Jan. 31 marked the 144th anniversary of the first McGill men’s hockey game. Not only was this the beginning of McGill’s men’s hockey program, which now boasts 22 championships, it was also a crucial development in hockey itself: McGill men’s hockey is believed to be the first-ever organized hockey team.
In 1877, two years after the first organized indoor game of ice hockey was played at the Victoria Rink in Montreal, McGill students returned to face off against the Victorias, winning 2-1. The seven rules of this game, believed to be the first published ice hockey rules, appeared in the Montreal Gazette a month later.
While Montreal remains fiercely proud of its hockey history, hockey’s birthplace is still widely debated. Simple stick and ball games were played in ancient Greece, China, and Egypt, as well as by Indigenous peoples in North America, most notably the Mi’kmaq. Non-standardized hockey-like games like shinny, shinty, and hurly were played in Scotland and Ireland and brought to the Maritimes in the early 1800s, leading some to believe that Halifax is the birthplace of modern hockey, as these games evolved into the hockey we know today.
Others believe that these games were too far removed from modern hockey, and the “true origins” of hockey lie in those first games played in Montreal.
James Creighton, the McGill student who organized the 1875 game, was originally from Halifax, which suggests a mix of the two stories: Creighton may have brought his familiar form of hockey to McGill and refined it with the help of Montrealers.
The 1875 game was the first game in which a wooden puck was used instead of a ball. However, it was still very different from modern hockey games, namely that there were nine players per side instead of six. At the historic 1877 game, the rubber puck was introduced, as well as several other aspects of hockey that are still in place today, such as the offsides, penalties, and the faceoff, then known as the “Bully”. Elements like numbered jerseys, assists, and artificial rinks would not be used until the founding of the Pacific Coast Hockey League in 1911 by brothers and McGill alumni Frank and Lester Patrick.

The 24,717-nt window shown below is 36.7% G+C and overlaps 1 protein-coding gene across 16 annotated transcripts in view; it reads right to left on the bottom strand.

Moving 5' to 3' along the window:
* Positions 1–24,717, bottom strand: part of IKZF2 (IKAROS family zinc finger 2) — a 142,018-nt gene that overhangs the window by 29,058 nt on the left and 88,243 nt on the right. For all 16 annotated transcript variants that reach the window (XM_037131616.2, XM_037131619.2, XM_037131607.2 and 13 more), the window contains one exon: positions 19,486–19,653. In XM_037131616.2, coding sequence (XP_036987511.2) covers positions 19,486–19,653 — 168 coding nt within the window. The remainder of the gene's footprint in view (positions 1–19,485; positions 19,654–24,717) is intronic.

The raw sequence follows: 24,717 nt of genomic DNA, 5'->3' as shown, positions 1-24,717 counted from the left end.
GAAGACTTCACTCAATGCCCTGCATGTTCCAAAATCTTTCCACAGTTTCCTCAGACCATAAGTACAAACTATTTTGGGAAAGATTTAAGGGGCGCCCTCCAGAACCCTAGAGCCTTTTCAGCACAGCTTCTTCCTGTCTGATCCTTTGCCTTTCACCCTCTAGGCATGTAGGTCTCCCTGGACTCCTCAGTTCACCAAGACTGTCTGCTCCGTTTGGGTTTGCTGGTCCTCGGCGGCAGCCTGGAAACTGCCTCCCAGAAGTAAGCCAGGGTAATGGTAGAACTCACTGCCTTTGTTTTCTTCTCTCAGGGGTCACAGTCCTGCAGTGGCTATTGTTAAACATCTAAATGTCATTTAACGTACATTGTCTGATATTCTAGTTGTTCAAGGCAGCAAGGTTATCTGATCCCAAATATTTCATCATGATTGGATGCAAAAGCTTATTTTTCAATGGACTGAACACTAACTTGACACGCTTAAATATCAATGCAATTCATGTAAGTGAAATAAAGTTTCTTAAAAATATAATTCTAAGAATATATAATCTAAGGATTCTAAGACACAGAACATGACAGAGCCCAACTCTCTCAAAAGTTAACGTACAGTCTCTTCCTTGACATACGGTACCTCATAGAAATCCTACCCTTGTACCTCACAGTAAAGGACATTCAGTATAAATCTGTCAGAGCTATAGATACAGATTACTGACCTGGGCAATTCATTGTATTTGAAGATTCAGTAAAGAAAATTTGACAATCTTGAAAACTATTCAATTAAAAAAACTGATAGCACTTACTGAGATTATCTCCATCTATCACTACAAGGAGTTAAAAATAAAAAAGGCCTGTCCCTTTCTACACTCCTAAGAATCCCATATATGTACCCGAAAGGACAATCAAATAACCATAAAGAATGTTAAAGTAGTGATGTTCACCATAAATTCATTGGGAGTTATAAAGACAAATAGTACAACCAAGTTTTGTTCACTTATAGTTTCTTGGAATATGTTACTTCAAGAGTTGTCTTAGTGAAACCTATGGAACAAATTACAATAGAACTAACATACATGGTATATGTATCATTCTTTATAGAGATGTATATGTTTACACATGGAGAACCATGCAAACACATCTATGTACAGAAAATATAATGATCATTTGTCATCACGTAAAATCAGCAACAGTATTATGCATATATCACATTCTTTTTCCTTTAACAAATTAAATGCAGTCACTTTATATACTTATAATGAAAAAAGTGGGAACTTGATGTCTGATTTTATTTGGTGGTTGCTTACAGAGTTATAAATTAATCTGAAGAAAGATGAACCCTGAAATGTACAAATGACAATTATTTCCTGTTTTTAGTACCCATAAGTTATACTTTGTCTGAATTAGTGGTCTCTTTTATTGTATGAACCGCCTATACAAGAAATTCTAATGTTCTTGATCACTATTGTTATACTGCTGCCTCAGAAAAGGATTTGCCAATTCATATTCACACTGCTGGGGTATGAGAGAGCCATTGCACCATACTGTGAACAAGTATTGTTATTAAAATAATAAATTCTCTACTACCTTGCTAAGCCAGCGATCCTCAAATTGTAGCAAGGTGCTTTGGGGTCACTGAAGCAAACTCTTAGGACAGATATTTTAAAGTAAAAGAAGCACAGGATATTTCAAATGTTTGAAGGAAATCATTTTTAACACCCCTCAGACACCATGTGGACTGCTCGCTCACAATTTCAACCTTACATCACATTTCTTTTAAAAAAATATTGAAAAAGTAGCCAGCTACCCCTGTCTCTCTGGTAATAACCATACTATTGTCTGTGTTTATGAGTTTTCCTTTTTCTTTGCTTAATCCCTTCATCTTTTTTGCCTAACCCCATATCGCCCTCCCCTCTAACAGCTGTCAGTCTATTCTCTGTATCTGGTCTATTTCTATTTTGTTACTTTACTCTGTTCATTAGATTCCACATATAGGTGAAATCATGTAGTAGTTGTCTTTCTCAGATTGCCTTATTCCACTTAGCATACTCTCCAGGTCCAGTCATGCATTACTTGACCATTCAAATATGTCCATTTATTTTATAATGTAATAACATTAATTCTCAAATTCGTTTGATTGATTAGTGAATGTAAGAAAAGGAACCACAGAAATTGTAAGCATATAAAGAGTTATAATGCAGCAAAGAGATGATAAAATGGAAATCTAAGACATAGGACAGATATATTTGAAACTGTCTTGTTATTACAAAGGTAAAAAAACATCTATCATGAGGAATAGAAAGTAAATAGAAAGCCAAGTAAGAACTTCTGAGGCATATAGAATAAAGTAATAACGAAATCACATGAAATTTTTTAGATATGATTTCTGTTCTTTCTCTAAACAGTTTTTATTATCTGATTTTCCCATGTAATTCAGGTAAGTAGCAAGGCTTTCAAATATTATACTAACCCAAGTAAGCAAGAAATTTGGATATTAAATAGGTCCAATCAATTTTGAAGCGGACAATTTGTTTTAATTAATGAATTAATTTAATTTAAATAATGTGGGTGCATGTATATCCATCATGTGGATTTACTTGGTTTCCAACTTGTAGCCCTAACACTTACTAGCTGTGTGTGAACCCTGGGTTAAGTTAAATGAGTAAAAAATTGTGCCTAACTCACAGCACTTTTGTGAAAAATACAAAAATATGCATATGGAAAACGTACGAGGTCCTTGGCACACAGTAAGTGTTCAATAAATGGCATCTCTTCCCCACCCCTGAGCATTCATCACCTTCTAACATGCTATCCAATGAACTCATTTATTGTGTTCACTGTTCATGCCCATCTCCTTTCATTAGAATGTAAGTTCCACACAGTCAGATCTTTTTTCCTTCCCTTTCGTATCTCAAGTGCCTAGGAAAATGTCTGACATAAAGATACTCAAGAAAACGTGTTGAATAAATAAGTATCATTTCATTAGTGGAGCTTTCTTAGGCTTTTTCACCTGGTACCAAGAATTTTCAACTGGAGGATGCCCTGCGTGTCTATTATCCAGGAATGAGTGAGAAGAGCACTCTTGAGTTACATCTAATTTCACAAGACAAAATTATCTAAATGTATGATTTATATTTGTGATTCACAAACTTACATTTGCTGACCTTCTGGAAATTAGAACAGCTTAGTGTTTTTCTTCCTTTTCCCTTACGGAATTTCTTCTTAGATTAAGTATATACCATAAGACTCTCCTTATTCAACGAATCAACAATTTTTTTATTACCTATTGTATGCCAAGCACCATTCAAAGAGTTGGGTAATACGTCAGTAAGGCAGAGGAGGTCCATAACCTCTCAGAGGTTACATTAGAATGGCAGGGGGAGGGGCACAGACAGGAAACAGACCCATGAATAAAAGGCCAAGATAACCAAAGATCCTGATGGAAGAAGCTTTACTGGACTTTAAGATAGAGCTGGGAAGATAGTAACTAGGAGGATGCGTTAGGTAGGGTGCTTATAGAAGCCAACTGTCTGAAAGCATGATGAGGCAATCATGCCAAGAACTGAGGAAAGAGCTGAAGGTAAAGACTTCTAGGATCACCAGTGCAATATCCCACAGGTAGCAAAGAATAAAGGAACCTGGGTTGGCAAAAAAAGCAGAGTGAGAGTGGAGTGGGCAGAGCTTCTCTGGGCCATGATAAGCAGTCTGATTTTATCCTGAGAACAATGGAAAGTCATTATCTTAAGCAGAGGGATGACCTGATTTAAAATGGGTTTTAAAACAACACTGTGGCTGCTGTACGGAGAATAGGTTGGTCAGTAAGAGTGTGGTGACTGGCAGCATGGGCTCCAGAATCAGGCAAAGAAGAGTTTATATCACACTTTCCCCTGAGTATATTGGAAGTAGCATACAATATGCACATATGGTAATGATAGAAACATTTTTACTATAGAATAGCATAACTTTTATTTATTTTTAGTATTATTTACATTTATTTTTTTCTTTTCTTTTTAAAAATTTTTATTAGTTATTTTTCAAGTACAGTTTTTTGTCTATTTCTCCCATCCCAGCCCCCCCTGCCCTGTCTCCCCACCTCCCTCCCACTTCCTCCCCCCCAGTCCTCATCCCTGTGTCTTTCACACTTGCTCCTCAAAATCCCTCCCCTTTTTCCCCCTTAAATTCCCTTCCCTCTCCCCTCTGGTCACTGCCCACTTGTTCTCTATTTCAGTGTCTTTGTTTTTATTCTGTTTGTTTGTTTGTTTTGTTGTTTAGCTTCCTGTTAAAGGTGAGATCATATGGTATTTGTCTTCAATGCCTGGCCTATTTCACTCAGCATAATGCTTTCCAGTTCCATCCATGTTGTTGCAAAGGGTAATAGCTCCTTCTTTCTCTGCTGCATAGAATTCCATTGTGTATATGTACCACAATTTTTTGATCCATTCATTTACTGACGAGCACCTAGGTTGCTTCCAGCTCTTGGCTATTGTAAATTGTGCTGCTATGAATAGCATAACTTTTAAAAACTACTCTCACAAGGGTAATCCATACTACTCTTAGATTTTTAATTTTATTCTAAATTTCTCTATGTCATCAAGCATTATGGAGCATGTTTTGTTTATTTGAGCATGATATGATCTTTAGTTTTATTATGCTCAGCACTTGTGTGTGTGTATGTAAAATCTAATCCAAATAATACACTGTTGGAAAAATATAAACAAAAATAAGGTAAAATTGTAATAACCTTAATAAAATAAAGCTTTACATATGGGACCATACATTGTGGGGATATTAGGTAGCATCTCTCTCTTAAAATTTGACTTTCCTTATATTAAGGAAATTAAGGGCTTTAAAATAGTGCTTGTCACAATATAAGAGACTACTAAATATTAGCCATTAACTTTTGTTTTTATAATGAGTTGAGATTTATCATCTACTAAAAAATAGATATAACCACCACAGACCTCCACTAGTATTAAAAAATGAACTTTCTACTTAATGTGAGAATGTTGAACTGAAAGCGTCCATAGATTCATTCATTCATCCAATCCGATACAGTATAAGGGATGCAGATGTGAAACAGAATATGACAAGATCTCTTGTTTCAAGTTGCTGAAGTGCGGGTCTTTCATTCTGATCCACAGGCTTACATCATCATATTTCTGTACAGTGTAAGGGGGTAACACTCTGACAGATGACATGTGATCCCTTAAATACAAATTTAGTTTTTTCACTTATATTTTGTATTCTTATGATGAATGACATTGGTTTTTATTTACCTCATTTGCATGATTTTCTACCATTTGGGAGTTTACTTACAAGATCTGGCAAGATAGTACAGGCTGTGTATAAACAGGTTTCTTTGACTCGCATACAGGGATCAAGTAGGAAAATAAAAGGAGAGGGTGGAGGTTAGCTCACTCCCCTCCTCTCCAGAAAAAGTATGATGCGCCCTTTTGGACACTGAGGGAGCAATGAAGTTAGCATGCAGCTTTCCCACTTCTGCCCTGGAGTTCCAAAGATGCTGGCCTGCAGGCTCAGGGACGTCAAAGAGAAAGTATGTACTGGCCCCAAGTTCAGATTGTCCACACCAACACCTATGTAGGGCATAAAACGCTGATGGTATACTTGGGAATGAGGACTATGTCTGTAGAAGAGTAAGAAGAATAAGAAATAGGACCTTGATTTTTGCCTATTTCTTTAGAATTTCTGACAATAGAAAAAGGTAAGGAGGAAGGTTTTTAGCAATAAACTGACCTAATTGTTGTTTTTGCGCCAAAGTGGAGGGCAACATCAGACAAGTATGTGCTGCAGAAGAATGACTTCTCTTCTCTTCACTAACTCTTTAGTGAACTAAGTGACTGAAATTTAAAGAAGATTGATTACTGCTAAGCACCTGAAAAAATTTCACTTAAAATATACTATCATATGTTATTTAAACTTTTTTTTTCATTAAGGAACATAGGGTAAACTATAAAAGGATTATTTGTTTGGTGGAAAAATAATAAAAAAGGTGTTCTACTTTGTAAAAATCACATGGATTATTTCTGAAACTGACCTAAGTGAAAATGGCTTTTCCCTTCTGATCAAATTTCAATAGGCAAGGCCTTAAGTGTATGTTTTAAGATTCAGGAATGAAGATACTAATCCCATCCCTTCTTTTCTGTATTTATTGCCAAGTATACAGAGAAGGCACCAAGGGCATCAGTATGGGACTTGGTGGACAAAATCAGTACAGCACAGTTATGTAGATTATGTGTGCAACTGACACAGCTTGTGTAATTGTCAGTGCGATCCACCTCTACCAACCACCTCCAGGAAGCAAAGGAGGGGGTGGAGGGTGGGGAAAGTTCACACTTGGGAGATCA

Other aspects of the modern NHL game were developed gradually: In 1911, teams shrank to six players. Minor, major, and match penalties were established in 1918―although fighting was not made a major penalty until 1976―and the expansion of the forward pass between 1927 and 1929 boosted offence. In addition to various evolving regulations about the colour of uniforms and length and curvature of sticks, helmets were made mandatory for players in 1979. Sudden-death overtime was re-established in 1983 after being discontinued in 1942 due to the restrictions on train scheduling during World War II. Finally, ties were eliminated with the introduction of the shootout in 2005.
Years after the first game, Montreal’s Winter Carnival hosted the first hockey tournament in 1883. McGill was victorious, beating the Victorias and tying the Quebec team. The next year, five teams entered the tournament while local and intercollegiate tournaments continued to grow until the first league, the Canadian Amateur Hockey Association, was founded in 1886. The first women’s hockey team at McGill played in 1896, although the existence of intercollegiate women’s hockey leagues and teams such as the Martlets were sparse until 1963.
Today, there are dozens of professional hockey leagues around the world. Thirty-seven men’s teams and 14 women’s teams have participated in Olympic hockey. While it is difficult to pinpoint precisely where and when it all started, there is no denying that McGill hockey kickstarted the sport 144 years ago.